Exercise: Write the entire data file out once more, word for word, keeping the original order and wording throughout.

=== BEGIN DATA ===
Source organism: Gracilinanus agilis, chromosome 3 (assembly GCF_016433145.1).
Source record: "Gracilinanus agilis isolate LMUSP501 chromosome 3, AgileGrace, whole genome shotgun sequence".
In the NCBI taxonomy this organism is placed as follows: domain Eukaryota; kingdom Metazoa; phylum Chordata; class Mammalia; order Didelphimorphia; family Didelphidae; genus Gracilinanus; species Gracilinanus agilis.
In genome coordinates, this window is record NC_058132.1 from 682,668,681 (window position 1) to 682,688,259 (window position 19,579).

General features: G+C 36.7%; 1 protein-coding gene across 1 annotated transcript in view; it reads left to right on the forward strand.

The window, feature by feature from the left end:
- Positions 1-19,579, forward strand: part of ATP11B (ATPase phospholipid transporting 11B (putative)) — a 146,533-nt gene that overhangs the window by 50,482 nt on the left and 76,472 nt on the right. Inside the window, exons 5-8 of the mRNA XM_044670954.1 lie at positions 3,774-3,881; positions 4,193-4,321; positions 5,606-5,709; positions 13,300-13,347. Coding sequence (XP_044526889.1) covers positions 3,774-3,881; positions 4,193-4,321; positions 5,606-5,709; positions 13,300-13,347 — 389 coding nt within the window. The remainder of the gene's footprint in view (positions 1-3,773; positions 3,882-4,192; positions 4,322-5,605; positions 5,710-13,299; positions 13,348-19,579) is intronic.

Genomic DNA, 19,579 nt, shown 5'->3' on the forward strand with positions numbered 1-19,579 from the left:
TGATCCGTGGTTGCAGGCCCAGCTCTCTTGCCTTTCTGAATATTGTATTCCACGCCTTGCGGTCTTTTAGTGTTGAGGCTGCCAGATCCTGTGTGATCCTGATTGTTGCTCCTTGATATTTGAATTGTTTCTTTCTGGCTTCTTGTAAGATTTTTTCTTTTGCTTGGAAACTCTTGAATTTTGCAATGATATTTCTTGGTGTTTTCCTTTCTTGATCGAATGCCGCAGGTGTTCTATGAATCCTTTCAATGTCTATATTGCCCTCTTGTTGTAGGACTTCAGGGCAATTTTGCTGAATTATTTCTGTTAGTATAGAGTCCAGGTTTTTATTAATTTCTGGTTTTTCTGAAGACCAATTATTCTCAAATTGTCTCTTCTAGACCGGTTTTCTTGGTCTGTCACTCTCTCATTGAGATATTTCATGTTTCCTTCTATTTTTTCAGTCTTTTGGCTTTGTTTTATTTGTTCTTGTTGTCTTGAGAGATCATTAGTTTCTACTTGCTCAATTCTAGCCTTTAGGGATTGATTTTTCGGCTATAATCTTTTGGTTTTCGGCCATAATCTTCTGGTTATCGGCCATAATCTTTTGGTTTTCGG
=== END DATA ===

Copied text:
Source organism: Gracilinanus agilis, chromosome 3 (assembly GCF_016433145.1).
Source record: "Gracilinanus agilis isolate LMUSP501 chromosome 3, AgileGrace, whole genome shotgun sequence".
In the NCBI taxonomy this organism is placed as follows: domain Eukaryota; kingdom Metazoa; phylum Chordata; class Mammalia; order Didelphimorphia; family Didelphidae; genus Gracilinanus; species Gracilinanus agilis.
In genome coordinates, this window is record NC_058132.1 from 682,668,681 (window position 1) to 682,688,259 (window position 19,579).

General features: G+C 36.7%; 1 protein-coding gene across 1 annotated transcript in view; it reads left to right on the forward strand.

The window, feature by feature from the left end:
- Positions 1-19,579, forward strand: part of ATP11B (ATPase phospholipid transporting 11B (putative)) — a 146,533-nt gene that overhangs the window by 50,482 nt on the left and 76,472 nt on the right. Inside the window, exons 5-8 of the mRNA XM_044670954.1 lie at positions 3,774-3,881; positions 4,193-4,321; positions 5,606-5,709; positions 13,300-13,347. Coding sequence (XP_044526889.1) covers positions 3,774-3,881; positions 4,193-4,321; positions 5,606-5,709; positions 13,300-13,347 — 389 coding nt within the window. The remainder of the gene's footprint in view (positions 1-3,773; positions 3,882-4,192; positions 4,322-5,605; positions 5,710-13,299; positions 13,348-19,579) is intronic.

Genomic DNA, 19,579 nt, shown 5'->3' on the forward strand with positions numbered 1-19,579 from the left:
TGATCCGTGGTTGCAGGCCCAGCTCTCTTGCCTTTCTGAATATTGTATTCCACGCCTTGCGGTCTTTTAGTGTTGAGGCTGCCAGATCCTGTGTGATCCTGATTGTTGCTCCTTGATATTTGAATTGTTTCTTTCTGGCTTCTTGTAAGATTTTTTCTTTTGCTTGGAAACTCTTGAATTTTGCAATGATATTTCTTGGTGTTTTCCTTTCTTGATCGAATGCCGCAGGTGTTCTATGAATCCTTTCAATGTCTATATTGCCCTCTTGTTGTAGGACTTCAGGGCAATTTTGCTGAATTATTTCTGTTAGTATAGAGTCCAGGTTTTTATTAATTTCTGGTTTTTCTGAAGACCAATTATTCTCAAATTGTCTCTTCTAGACCGGTTTTCTTGGTCTGTCACTCTCTCATTGAGATATTTCATGTTTCCTTCTATTTTTTCAGTCTTTTGGCTTTGTTTTATTTGTTCTTGTTGTCTTGAGAGATCATTAGTTTCTACTTGCTCAATTCTAGCCTTTAGGGATTGATTTTTCGGCTATAATCTTTTGGTTTTCGGCCATAATCTTCTGGTTATCGGCCATAATCTTTTGGTTTTCGG